in such quantity and being of such thermal stability that
ingredient, such as chocolate or other distinctively ?avored
e?ective amounts of alpha amylase are present and active
components. Included in this dough is the heat-stable
in the crumb at temperatures above the starch digestion
alpha amylase in a quantity su?‘icient to react during and
point to reduce the normal crumb structure to a pudding
after baking to produce a soft sacchan'n layer on the 20 like mass and thereafter baking the batter.
cracker base. Thus, through the use of this enzyme
5. In the process of making baked confections which
treatment, it is possible in a single baking operation to
comprises incorporating into a batter an alpha amylase
form ?lled or coated crackers, thereby completely elimi~
preparation in amounts equivalent to from 6 to about
nating the otherwise requisite conventional icing pro
200 SKB alpha amylase units per 100 grams of ?our in
cedure.
25 the batter, said alpha amylase being of such thermal ac
The above examples are to be considered only as il
tivity that effective amounts of alpha amylase are present
lustrative of the products and processes of this invention
and active in the crumb at temperatures above the starch
and are not to be construed as limiting the scope of the
digestion point to reduce the normal crumb structure
invention.
to a pudding like mass and thereafter baking the batter.
What is claimed is:
30
6. A dry confection mix comprising flour and alpha
1. The process of making baked confections which
amylase in an amount equivalent to from 6 to 200‘ SKB
comprises incorporating in a batter a heat-stable alpha
unit per 100 grams of ?our, said alpha amylase being of
amylase enzymatic preparation in amounts equivalent to
such thermal stability that effective amounts are active
from 10 to 200 SKB alpha amylase units per 100 grams
above the starch gelatinization point to reduce the crumb
of ?our in the batter, said enzymatic preparation being 35 structure to a pudding-like mass.
present in such quantity and being of such thermal sta
7. A dry baking mix comprising ?our, sugar and short
bility that effective amounts of alpha amylase are present
ening and alpha amylase enzyme in amounts equivalent to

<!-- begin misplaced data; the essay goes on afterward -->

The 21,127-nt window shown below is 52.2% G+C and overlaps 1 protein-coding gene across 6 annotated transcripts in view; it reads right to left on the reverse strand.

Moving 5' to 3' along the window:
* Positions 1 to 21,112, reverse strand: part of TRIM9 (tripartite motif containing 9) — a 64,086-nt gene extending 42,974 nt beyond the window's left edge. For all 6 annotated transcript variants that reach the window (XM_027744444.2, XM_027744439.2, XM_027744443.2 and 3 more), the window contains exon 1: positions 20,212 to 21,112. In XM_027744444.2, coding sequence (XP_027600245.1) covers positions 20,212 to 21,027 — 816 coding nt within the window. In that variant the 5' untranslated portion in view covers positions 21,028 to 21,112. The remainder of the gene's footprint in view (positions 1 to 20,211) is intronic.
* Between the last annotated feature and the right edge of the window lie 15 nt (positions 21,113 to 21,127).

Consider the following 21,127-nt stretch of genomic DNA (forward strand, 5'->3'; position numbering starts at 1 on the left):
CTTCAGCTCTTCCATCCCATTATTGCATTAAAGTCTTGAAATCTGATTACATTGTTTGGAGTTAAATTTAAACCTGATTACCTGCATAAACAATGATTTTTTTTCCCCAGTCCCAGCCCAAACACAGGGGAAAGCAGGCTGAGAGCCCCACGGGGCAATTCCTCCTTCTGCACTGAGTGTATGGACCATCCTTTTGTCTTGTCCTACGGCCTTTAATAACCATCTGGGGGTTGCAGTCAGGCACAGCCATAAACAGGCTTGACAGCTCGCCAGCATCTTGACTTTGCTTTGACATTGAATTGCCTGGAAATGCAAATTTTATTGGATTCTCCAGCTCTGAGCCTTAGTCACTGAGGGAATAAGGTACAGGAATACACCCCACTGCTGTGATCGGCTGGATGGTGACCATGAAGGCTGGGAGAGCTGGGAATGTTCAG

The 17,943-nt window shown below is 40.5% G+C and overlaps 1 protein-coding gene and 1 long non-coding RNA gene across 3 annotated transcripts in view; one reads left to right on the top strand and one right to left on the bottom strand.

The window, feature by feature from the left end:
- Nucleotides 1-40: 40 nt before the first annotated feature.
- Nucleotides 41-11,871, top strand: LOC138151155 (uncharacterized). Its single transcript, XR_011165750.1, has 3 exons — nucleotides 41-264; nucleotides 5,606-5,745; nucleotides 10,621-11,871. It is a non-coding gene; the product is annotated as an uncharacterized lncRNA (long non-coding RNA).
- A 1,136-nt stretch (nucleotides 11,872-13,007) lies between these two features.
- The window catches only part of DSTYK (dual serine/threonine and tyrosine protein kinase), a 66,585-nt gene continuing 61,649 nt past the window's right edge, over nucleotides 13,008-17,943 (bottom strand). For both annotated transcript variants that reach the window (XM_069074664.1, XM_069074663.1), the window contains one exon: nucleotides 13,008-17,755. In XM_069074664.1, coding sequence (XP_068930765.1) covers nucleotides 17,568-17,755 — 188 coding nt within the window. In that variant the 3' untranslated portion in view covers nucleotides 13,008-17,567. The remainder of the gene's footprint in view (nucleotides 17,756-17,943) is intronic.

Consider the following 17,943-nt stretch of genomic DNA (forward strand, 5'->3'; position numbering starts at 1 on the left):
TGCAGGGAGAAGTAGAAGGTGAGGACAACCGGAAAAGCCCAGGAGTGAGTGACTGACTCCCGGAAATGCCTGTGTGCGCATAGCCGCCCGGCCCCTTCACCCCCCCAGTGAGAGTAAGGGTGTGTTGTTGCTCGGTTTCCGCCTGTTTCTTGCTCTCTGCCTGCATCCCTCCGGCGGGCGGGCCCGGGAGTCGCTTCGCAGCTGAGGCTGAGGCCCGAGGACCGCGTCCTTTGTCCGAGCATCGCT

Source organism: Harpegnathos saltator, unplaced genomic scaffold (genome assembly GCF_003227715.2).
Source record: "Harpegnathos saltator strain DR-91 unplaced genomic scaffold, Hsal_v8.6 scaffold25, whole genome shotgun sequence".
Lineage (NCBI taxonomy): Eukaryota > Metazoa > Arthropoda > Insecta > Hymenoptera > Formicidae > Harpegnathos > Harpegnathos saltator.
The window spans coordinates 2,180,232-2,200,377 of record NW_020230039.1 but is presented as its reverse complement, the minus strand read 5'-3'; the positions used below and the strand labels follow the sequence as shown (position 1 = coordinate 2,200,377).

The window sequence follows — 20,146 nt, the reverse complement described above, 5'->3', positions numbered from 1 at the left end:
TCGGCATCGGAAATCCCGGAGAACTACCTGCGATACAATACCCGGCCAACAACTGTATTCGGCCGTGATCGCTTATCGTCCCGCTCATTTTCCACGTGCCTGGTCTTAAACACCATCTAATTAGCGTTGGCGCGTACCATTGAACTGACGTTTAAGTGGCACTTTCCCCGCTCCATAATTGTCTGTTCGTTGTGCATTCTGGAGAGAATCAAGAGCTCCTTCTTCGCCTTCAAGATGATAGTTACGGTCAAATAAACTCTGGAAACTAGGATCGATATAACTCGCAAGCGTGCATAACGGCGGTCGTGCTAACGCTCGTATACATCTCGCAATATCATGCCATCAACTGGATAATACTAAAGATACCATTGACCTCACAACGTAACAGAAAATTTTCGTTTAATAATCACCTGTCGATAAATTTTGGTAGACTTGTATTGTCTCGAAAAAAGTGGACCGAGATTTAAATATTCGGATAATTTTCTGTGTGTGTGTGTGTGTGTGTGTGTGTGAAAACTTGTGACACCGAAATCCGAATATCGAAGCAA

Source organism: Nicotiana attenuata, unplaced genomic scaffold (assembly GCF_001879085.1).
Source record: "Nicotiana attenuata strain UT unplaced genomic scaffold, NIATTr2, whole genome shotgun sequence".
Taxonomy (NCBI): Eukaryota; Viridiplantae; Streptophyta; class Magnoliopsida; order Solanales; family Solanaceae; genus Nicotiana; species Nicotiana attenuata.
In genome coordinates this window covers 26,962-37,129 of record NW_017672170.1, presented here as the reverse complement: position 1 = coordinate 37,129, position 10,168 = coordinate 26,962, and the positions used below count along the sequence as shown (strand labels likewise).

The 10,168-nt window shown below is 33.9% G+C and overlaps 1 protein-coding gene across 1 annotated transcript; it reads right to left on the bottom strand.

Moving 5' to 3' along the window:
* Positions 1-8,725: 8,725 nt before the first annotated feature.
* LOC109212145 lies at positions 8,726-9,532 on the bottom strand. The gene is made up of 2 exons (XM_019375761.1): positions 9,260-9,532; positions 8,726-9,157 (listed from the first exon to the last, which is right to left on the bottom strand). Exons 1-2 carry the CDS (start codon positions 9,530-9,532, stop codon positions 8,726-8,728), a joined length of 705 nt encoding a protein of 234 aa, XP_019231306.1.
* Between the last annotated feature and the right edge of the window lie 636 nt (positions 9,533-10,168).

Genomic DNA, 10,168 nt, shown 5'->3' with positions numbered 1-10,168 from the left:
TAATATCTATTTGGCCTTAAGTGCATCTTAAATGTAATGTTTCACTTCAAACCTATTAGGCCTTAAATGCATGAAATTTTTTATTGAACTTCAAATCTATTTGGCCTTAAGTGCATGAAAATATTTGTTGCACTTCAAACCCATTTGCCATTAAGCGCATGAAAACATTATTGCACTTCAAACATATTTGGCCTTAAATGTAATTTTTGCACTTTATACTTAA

and active in the crumb at temperatures above the starch
digestion point to reduce the normal crumb structure to a
6 to 200 SKB units per 100 grams of ?our, said alpha
amylase being of such thermal stability that effective
40
pudding like mass and thereafter baking the batter.
amounts are active above the starch gelatinization point
2. The process of making baked confections which
to reduce the crumb structure to a pudding-like mass.
comprises incorporating in a batter a member of the
8. A dry baking mix comprising ?our, sugar and short
ening and an alpha amylase enzyme preparation derived
group consisting of heat-stable bacterial alpha amylase
enzymatic preparations derived from Bacillus mesentericus
from a member selected from the class Bacillus mesenteri
and Bacillus subtilis in amounts equivalent to from 10 to 45 cus and Bacillus subtilis in an amount equivalent to 6 to
200 SKB alpha amylase units per 100 grams of ?our in
200 SKB units per ‘100 grams of ?our, said alpha amylase
the batter, said enzymatic preparation being present in
being of such thermal stability that effective amounts are
such quanity and being of such thermal stability that
active above the starch gelatinization point to reduce the
effective amounts of alpha amylase are present and active
crumb structure to a pudding-like mass.
in the crumb at temperatures above the starch digestion
point to reduce the normal crumb structure to a pudding
References Cited in the ?le of this patent
like mass and thereafter baking the batter.
UNITED STATES PATENTS
3. The process of making baked confections which
comprises incorporating in a batter a heat-stable alpha
55
2,615,810
Stone _____________ _._....._ Oct. 28, 1952